Sculpting an audience with content

This is something I’ve noticed more and more the more I pay attention to creating content and building audiences.

  • One approach is to create content that the audience wants.
  • The other approach is to create content that will attract the audience you want.

I’m much more aligned with the second approach. While I definitely think there’s something to finding out what the audience wants and giving them that, there’s also a side where the content creates the audience.

Let’s use writing for example. If you write about home cooking, who’s your audience going to be? Probably people interested in cooking, interested in food, and so on. If you write about mountain climbing, you’re going to attract mountain climbers.


But it goes much further than that. It’s not just about the topic of the content. It’s also about its presentation. And that’s what I’m really interested in.

For example, forget the topic – what kind of audience do you create if you write insanely long blog posts? It’s a much different audience than if you wrote short, pithy posts. Let me give you a couple more examples:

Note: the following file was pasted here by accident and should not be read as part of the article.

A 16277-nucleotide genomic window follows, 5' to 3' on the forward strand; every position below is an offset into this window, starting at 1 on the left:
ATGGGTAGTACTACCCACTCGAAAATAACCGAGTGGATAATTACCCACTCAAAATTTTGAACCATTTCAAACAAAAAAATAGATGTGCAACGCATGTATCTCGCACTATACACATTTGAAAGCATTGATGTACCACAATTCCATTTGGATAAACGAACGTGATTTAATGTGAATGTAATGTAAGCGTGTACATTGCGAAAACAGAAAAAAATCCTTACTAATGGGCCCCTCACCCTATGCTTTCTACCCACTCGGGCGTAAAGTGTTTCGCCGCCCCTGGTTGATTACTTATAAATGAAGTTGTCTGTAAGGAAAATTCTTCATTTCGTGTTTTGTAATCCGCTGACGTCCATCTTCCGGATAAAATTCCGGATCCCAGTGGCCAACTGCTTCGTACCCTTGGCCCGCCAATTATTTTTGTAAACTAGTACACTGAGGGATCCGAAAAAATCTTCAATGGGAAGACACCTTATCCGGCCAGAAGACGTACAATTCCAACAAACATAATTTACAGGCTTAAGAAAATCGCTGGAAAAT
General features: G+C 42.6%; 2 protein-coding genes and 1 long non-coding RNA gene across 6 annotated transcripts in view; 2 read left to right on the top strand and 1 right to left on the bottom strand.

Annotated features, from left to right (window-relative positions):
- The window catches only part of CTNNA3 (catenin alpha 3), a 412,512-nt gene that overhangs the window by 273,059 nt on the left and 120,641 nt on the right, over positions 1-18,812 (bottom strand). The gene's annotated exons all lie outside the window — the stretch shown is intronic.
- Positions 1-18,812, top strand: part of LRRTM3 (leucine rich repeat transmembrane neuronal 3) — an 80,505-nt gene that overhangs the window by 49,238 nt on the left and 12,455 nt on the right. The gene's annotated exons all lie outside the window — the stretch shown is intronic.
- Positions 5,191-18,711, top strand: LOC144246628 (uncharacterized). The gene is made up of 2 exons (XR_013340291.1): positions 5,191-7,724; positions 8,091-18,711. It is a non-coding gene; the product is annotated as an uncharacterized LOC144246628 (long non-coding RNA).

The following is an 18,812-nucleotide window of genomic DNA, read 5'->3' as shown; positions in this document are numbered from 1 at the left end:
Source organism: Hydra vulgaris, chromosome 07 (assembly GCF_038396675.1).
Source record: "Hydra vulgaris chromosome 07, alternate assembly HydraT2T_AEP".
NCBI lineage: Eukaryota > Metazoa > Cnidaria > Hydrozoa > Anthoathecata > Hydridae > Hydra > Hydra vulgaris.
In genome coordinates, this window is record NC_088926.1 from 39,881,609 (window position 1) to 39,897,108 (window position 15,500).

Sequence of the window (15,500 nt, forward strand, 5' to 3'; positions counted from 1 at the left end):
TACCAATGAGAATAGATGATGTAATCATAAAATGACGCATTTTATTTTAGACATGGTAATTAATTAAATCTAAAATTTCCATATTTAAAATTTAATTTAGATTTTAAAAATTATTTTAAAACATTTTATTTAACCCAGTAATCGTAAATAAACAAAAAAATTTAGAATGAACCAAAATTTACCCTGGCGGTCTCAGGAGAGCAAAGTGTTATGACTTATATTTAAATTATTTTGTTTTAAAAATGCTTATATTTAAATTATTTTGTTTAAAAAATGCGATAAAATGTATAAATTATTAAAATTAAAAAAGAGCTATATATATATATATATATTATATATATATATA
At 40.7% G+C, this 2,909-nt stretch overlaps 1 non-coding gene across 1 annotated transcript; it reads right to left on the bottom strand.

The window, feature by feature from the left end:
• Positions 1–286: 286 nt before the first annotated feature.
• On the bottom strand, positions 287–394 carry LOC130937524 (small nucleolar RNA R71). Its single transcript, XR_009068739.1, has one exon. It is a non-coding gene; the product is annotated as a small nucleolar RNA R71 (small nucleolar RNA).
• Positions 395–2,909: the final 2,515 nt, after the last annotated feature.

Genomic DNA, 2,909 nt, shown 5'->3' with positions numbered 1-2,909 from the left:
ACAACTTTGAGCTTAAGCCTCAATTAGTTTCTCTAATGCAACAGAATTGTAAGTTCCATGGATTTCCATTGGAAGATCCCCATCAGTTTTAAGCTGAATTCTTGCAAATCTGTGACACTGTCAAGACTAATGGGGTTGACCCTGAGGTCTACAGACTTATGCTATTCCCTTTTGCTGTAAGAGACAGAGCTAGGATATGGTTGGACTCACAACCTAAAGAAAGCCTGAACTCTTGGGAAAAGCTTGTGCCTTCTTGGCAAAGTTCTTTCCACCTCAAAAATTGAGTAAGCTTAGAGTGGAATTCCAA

• Sarcastic vs. serious
  • Timeless vs. cutting edge
  • Personal vs. objective
  • Short paragraphs vs. long paragraphs
  • Lots. Of. Sentences. Like. This. vs. Crazy difficult to understand sentences because they’re so long and complicated.
  • Lots of questions vs. lots of answers
  • Researched vs. opinionated

The list could (and does) go on and on.

I’m particularly interested in understanding more about this because I want to build an audience of the right people, not just many people.

As a result, I weed out certain kinds of people with the way I write on purpose (and sometimes I’m sure on accident).

For example, on this blog, I write about whatever I want to write about – it’s my selfish blog. I want anyone who reads to read because they care about me, not so much because they’re interested in a specific topic I’m interested in.

I write short posts every day (this is a bit long actually). This way, it’s more of a relationship blog. If you’re a regular reader, you learn a little more about me each day, instead of if I wrote longer posts less often.

And the details keep coming. Each detail makes a difference in the kind of audience that it creates.

But that’s the key point. It’s about sculpting the content to attract the right audience rather than sculpting the content to fit the existing audience. It’s about creating content that draws in the audience I want.

I’m still working on it.